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Edward Ademolu joined King’s in Jan 2022 in the newly established position of Lecturer in Cultural Competency, having previously completed a postdoctoral teaching fellowship in Qualitative Research Methodology at the London School of Economics (LSE). He received his PhD in Development Policy and Management (International Development) in 2018 from the Global Development Institute (GDI) at The University of Manchester, under the supervision of professors Dan Brockington and Uma Kothari. Edward is an award-winning teacher and in 2021 was appointed a Fellow of the Higher Education Academy.

Research interests and PhD supervision

Edward is a qualitative social scientist with cross-disciplinary interest in International Development, Media Communications, Visual Representations and the African Diaspora. He uses a range of qualitative and visual methodologies including interviews, focus group discussions, photoelicitation, artwork, and discourse analysis to understand and problematise the role that (racialised) representations of global poverty and inequality in media and by international development and philanthropic organisations, have in shaping audience’s subjectivities, dispositions and behaviours. So too, how audiences interpret, challenge and reappropriate the symbolic and material effects of these representations in their everyday lives.

Beyond this substantive focus, Edward is broadly interested in ideas, questions, concepts and the application of (media and cultural) representation, identity and cultural competency in a variety of social, community and professional contexts.

He welcomes PhD applications from candidates who wish to use qualitative approaches to investigate these aforementioned research interests as well as other cognate themes, disciplines, and traditions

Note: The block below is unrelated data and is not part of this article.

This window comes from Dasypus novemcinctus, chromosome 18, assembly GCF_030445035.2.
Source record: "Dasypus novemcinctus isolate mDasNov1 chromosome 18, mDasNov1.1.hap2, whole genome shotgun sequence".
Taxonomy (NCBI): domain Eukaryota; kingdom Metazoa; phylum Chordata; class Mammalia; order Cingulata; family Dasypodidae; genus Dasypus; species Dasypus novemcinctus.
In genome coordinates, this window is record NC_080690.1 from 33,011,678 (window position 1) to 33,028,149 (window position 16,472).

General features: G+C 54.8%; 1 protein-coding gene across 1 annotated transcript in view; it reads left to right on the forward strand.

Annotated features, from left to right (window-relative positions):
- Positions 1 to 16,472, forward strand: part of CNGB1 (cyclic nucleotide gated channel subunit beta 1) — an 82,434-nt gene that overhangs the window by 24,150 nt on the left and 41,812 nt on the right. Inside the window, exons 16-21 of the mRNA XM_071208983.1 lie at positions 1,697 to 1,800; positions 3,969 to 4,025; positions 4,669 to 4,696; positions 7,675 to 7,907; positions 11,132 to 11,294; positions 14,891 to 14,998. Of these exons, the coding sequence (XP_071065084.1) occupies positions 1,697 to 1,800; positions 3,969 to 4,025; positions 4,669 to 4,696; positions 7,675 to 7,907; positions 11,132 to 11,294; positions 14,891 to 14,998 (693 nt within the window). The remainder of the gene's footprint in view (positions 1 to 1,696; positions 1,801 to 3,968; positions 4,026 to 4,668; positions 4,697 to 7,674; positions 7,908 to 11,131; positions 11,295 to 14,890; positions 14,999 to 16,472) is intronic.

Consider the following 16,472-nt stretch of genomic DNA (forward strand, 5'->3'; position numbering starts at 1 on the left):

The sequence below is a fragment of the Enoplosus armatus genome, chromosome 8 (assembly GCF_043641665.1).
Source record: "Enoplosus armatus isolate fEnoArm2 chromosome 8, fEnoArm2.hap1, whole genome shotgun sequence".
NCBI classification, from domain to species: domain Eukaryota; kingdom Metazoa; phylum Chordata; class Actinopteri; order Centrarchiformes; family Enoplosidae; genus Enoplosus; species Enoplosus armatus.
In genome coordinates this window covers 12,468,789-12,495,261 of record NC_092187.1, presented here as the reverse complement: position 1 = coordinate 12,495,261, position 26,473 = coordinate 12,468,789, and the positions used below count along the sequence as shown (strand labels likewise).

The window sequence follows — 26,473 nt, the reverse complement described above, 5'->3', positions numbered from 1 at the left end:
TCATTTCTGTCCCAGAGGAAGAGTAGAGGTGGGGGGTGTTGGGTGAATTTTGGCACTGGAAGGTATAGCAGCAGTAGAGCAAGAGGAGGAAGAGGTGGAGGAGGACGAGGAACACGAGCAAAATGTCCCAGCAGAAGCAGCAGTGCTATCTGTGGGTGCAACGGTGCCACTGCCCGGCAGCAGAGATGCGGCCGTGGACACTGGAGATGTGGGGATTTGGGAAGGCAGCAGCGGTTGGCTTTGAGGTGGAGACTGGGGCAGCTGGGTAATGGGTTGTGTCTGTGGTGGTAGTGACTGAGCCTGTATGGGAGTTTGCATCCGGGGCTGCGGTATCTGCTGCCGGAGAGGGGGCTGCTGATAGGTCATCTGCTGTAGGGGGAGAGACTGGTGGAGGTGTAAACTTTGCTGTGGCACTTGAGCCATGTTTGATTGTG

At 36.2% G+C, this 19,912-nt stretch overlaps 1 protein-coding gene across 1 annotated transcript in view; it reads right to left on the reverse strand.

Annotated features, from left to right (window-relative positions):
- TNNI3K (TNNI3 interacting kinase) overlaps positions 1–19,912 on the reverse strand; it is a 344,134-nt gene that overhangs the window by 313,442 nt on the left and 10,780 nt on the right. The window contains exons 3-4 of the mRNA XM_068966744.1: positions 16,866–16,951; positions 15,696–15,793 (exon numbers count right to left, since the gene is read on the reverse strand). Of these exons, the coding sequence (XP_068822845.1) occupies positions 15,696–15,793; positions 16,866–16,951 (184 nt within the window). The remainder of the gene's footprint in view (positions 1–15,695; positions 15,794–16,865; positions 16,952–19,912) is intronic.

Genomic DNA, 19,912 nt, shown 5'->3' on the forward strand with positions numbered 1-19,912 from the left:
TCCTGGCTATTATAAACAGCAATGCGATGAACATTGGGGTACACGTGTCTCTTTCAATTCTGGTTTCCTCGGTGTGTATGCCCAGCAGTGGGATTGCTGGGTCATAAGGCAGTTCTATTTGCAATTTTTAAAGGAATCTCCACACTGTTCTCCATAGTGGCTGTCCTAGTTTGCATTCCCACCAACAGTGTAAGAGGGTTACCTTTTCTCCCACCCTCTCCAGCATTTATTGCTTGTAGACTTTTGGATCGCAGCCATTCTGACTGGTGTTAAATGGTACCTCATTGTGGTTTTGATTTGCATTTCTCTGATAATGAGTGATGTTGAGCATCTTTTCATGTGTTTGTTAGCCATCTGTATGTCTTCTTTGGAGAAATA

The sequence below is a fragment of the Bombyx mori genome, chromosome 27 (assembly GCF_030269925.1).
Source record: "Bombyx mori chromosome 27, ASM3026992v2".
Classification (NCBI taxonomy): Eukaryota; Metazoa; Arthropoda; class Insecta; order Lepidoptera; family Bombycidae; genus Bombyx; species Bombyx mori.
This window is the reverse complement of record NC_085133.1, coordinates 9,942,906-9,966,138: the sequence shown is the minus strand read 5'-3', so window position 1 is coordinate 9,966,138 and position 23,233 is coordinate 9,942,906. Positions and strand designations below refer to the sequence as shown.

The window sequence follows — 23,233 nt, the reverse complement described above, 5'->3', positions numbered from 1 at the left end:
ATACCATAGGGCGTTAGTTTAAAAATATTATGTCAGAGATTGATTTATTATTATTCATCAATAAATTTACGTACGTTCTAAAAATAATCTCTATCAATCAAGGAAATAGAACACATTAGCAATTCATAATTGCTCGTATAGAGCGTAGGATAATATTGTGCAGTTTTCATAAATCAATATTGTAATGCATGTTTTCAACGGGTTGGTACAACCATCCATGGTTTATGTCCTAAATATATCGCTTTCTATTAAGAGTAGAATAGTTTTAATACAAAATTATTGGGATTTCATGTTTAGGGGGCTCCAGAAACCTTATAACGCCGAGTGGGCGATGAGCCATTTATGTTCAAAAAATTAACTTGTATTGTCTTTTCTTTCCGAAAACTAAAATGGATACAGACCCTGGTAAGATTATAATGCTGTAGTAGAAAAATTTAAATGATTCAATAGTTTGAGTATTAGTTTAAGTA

Selected publications

  • Ademolu (2021) ‘Racialised representations of Black African poverty in INGO communications and implications for UK African diaspora: Reflections, lessons and recommendations’ Journal of Philanthropy and Marketing.
  • Ademolu (2021) ‘A pictured Africa: drawing as a visual qualitative research methodology for examining British African Diaspora imaginings of their ancestral ‘home’, Visual Studies.
  • Ademolu (2021) ‘‘An outward sign of an inward grace’: how African diaspora religious identities shape their understandings of and engagement in international development’ Identities
  • Ademolu (2021) Seeing and being the visualised 'Other': humanitarian representations and hybridity in African diaspora identities,Identities
  • Ademolu (2023) Birds of a feather (don’t always) flock together: Critical reflexivity of ‘Outsiderness’ as an ‘Insider’ doing qualitative research with one’s ‘Own People’ Qualitative Research.

Expertise and public engagement

Edward’s research and cross-disciplinary expertise are particularly impactful, in that people outside of academic find it interesting, important and engaging. This is true both in the sense that he appeals to large audiences, and to more niche, specialist groups. With respect to the former, he has written media articles, most notably for The Conversation, commenting on a variety of topical issues around representation and identity. His review of the film Black Panther was read over 65,000 times in the first week.

A selection of his media publications below:

With respect to the latter, it is remarkable how quickly the development NGO sector have caught up with his work. Edward has been invited to contribute to public debates on development communications and diaspora audiences for UK and international NGO professionals such as The BOND Annual Conference (the largest international development event in Europe).

He has also worked in a consultative capacity in the non-profit/development NGO sector on commissioned projects, partnering with international charities including Oxfam (GB) to develop ‘in house’ training tools and practice guideless on ‘imagery and portrayal’ in (their) fundraising communication practices.



In his current role, Edward is leading and developing cross-Faculty introductory and substantial modules and co-curricular work around Cultural Competency Education on a new College-wide Cultural Competency programme.